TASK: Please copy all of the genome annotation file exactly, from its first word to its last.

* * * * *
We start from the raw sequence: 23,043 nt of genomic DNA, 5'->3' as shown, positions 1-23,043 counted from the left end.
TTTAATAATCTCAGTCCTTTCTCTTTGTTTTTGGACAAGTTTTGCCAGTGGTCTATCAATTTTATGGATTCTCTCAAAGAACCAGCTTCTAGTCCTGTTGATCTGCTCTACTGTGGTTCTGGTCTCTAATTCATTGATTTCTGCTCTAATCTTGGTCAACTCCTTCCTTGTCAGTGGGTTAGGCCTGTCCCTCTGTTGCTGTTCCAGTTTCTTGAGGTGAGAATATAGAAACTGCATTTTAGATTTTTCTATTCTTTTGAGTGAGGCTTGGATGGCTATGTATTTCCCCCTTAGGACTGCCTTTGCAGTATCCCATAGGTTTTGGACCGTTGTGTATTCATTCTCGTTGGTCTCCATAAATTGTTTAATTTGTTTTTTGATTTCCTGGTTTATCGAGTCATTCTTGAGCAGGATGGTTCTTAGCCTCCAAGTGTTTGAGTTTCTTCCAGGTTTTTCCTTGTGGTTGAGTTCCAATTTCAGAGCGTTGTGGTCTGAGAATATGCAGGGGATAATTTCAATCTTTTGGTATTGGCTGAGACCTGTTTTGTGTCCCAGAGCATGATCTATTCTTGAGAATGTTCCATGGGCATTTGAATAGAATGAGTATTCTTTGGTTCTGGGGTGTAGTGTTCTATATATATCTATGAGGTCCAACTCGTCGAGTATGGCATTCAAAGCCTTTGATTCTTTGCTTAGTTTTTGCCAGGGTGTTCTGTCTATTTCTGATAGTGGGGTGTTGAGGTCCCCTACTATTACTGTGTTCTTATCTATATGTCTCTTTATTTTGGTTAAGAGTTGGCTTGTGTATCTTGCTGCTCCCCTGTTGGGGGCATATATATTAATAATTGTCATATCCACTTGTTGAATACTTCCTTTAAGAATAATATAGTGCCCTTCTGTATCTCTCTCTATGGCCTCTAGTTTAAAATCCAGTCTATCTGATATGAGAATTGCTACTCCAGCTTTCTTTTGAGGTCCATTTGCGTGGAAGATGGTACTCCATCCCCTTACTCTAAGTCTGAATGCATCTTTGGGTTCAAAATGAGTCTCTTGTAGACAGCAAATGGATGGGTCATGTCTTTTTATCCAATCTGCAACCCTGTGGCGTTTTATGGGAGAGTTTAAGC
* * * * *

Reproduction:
We start from the raw sequence: 23,043 nt of genomic DNA, 5'->3' as shown, positions 1-23,043 counted from the left end.
TTTAATAATCTCAGTCCTTTCTCTTTGTTTTTGGACAAGTTTTGCCAGTGGTCTATCAATTTTATGGATTCTCTCAAAGAACCAGCTTCTAGTCCTGTTGATCTGCTCTACTGTGGTTCTGGTCTCTAATTCATTGATTTCTGCTCTAATCTTGGTCAACTCCTTCCTTGTCAGTGGGTTAGGCCTGTCCCTCTGTTGCTGTTCCAGTTTCTTGAGGTGAGAATATAGAAACTGCATTTTAGATTTTTCTATTCTTTTGAGTGAGGCTTGGATGGCTATGTATTTCCCCCTTAGGACTGCCTTTGCAGTATCCCATAGGTTTTGGACCGTTGTGTATTCATTCTCGTTGGTCTCCATAAATTGTTTAATTTGTTTTTTGATTTCCTGGTTTATCGAGTCATTCTTGAGCAGGATGGTTCTTAGCCTCCAAGTGTTTGAGTTTCTTCCAGGTTTTTCCTTGTGGTTGAGTTCCAATTTCAGAGCGTTGTGGTCTGAGAATATGCAGGGGATAATTTCAATCTTTTGGTATTGGCTGAGACCTGTTTTGTGTCCCAGAGCATGATCTATTCTTGAGAATGTTCCATGGGCATTTGAATAGAATGAGTATTCTTTGGTTCTGGGGTGTAGTGTTCTATATATATCTATGAGGTCCAACTCGTCGAGTATGGCATTCAAAGCCTTTGATTCTTTGCTTAGTTTTTGCCAGGGTGTTCTGTCTATTTCTGATAGTGGGGTGTTGAGGTCCCCTACTATTACTGTGTTCTTATCTATATGTCTCTTTATTTTGGTTAAGAGTTGGCTTGTGTATCTTGCTGCTCCCCTGTTGGGGGCATATATATTAATAATTGTCATATCCACTTGTTGAATACTTCCTTTAAGAATAATATAGTGCCCTTCTGTATCTCTCTCTATGGCCTCTAGTTTAAAATCCAGTCTATCTGATATGAGAATTGCTACTCCAGCTTTCTTTTGAGGTCCATTTGCGTGGAAGATGGTACTCCATCCCCTTACTCTAAGTCTGAATGCATCTTTGGGTTCAAAATGAGTCTCTTGTAGACAGCAAATGGATGGGTCATGTCTTTTTATCCAATCTGCAACCCTGTGGCGTTTTATGGGAGAGTTTAAGC